Mammalian cells are composed of a variety of interconnected membrane compartments each composed of a unique combination of proteins and lipids. For cells to function correctly, proteins and lipids are required to be transported to specific compartments within this maze of membranes. Understanding how cells achieve this is a major challenge in modern cell biology. Our research focuses on the role of two lipids, called PI3P and PI3,5P2 in the regulation of transport within a specific membrane maze called the endocytic network. Altered levels of these lipids, and resulting defects within the network can lead to various diseases including neurodegenerative diseases such as Alzheimer's. In the current proposal, we outline a multidisciplinary programme of research that aims to describe how one family of PI3P-binding proteins - the sorting nexins - regulate a specific transport step within the endocytic network. We focus on a multiprotein complex called the retromer. Previous research has established that retromer is evolutionarily comserved - that is, it is present in relatively primative (e.g. yeast) as well as complex organisms (e.g. humans). Classically the human retromer contains the following proteins: VPS26, VPS29 and VPS35 and the sorting nexins, SNX1, SNX2, SNX5 and SNX6. Importantly, research has implicated retromer in various disease states. For example, perturbed retromer function may be involved in Alzheimer's disease, and various pathogens (e.g. Salmonella) may also require retromer function for their pathology. Characterising the detail of retromer function is therefore important if we are to fully understand certain human diseases. Through an international collaboration with the laboratory of Dr Rik Korswagen (Hubrecht Institute, The Netherlands), we have recently established the presence of a 'non-classical' retromer. While this shares the classic retromer proteins, VPS26, VPS29 and VPS35, it does not contain SNX1, SNX2, SNX5 or SNX6 but instead contains an entirely distinct sorting nexin, called SNX3. Like the classical retromer, the non-classical retromer is also evolutinarily conserved. This is an exciting discovery since it has established that when examining retromer and its role in human diseases, one needs to also consider the non-classical retromer pathway. In the current project we propose to define in more detail the molecular assembly of the non-classic retromer, and elucidate how it functions alongside the classical retromer in regulating transport of specific proteins through the endocytic network. Biochemical, molecular cell biology and experiments in whole organism genetics will be performed in order to obtain a broad picture of the non-canonical retromer function, from the molecular components and interactions through to physiological consequences for the whole organism. Successful completion of the proposed research, will generate invaluable, fundamental information on this new pathway that will add significantly to our understanding of retromer function in normal and disease-related contexts. Technical Summary The canonical retromer is an evolutionarily conserved multiprotein complex, which regulates endosome-to-Golgi transport. In mammalian cells, it is composed of a cargo-selective trimer of VPS26:VPS29:VPS35 and a membrane-bound coat containing the sorting nexins (SNXs), SNX1, SNX2, SNX5 and SNX6. These SNXs possess two membrane binding domains: a phox homology (PX) domain that associates with the endosome-enriched phospholipid, phosphatidylinositol 3-monophosphate (PI(3)P), and a BAR domain which, through forming a rigid 'banana-shaped' structure associates with and drives the formation of highly curved endosomal tubules. In collaboration with Dr Rik Korswagen (Hubrecht Institute, Utrecht, The Netherlands), we have recently characterised an evolutionarily conserved non-canonical retromer. Utilising a variety of mutlidisciplinary procedures, we have defined that while this pathway shares the cargo-selective VPS26:VPS29:VPS35 trimer, it requires a distinct SNX coat. This comprises SNX3 - a SNX that only contains one recognised domain, the PI(3)P-binding PX domain. Importantly, we have established that in C. elegans, Drosophila and mammalian cells, it is the non-canonical, and not the canonical retromer, that is required for the correct endosome-to-Golgi sorting of Wntless, a Wnt-binding protein vital for secretion of Wnt developmental morphogens. Here we aim to address two major objectives: (1). Define the assembly of the non-canonical retromer complex, establishing how this relates to the canonical retromer. In addition, build on preliminary proteomic data revealing an association of SNX3 with clathrin, addressing whether in the absence of a membrane tubulating BAR domain, this assist the formation of vesicular-based carriers. (2). By studying Wntless trafficking in cultured mammalian cells and genetically within C. elegans, elucidate how assembly of the non-canonical retromer relates to its function in endosome-to-TGN sorting of Wntless. More... »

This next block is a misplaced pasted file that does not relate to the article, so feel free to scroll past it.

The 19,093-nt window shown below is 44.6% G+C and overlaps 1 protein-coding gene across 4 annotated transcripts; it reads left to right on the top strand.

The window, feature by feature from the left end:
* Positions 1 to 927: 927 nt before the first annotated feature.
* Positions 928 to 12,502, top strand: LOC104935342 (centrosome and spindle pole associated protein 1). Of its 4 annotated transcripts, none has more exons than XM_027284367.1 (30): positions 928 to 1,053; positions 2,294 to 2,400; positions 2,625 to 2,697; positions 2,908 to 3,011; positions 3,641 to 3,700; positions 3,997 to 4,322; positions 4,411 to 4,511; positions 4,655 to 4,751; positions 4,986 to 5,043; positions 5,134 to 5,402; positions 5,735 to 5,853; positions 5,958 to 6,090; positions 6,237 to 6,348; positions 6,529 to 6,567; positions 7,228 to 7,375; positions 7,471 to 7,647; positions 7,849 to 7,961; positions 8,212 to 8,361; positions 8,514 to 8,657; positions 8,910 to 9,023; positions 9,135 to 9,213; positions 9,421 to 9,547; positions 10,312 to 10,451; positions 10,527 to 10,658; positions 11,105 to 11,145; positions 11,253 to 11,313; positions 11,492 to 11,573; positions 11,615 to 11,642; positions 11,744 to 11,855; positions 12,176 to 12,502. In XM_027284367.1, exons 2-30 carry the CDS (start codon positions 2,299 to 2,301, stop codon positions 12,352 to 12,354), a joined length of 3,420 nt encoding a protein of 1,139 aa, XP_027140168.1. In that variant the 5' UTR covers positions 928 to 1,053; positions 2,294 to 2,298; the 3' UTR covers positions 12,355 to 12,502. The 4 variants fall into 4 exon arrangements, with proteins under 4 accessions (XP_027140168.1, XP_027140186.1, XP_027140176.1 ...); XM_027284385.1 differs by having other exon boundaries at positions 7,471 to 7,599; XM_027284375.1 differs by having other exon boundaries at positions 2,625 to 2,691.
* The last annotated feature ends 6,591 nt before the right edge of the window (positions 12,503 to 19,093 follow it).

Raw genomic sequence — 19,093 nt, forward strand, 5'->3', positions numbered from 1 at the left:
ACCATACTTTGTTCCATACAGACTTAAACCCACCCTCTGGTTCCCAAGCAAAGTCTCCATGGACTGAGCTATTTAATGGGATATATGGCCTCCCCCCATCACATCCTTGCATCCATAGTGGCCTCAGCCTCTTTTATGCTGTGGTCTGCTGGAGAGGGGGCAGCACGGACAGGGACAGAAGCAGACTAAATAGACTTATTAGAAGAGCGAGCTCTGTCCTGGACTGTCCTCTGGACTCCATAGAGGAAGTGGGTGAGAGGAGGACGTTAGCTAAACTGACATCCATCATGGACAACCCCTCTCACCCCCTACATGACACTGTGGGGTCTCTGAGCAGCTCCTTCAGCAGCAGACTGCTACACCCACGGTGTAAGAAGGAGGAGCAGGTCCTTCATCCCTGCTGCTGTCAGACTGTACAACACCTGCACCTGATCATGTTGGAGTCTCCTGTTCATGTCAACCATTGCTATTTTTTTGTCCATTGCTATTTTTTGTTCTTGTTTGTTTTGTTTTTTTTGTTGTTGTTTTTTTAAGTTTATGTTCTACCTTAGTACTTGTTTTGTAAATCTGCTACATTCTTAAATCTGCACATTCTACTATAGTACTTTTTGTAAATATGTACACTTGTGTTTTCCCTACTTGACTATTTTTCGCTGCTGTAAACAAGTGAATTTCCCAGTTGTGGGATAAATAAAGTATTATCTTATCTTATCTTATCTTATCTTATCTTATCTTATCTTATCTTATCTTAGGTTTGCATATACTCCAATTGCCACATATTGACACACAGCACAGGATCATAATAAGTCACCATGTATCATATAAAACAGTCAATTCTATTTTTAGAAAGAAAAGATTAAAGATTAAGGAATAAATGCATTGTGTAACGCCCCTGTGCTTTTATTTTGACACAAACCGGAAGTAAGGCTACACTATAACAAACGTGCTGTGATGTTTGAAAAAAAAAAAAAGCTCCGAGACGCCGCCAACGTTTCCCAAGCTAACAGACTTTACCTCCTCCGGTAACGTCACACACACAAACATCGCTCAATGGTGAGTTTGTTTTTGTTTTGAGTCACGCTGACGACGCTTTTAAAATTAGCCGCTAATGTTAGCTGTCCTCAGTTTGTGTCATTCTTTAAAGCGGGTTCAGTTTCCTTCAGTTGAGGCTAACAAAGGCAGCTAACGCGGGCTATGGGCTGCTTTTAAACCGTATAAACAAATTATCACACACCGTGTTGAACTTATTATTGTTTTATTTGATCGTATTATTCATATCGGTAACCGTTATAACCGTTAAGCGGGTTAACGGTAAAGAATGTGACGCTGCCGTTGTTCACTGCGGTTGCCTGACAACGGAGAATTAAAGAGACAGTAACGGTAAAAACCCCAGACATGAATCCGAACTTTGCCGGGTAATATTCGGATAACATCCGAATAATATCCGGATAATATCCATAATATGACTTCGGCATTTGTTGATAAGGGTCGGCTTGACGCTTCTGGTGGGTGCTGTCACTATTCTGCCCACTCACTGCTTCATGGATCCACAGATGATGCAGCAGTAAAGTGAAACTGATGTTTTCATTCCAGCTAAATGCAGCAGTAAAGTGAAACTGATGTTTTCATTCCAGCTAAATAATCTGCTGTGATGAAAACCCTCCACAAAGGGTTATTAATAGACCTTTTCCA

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Previous research has established that retromer is evolutionarily comserved - that is, it is present in relatively primative (e.g. yeast) as well as complex organisms (e.g. humans). Classically the human retromer contains the following proteins: VPS26, VPS29 and VPS35 and the sorting nexins, SNX1, SNX2, SNX5 and SNX6. Importantly, research has implicated retromer in various disease states. For example, perturbed retromer function may be involved in Alzheimer's disease, and various pathogens (e.g. Salmonella) may also require retromer function for their pathology. Characterising the detail of retromer function is therefore important if we are to fully understand certain human diseases. Through an international collaboration with the laboratory of Dr Rik Korswagen (Hubrecht Institute, The Netherlands), we have recently established the presence of a 'non-classical' retromer. 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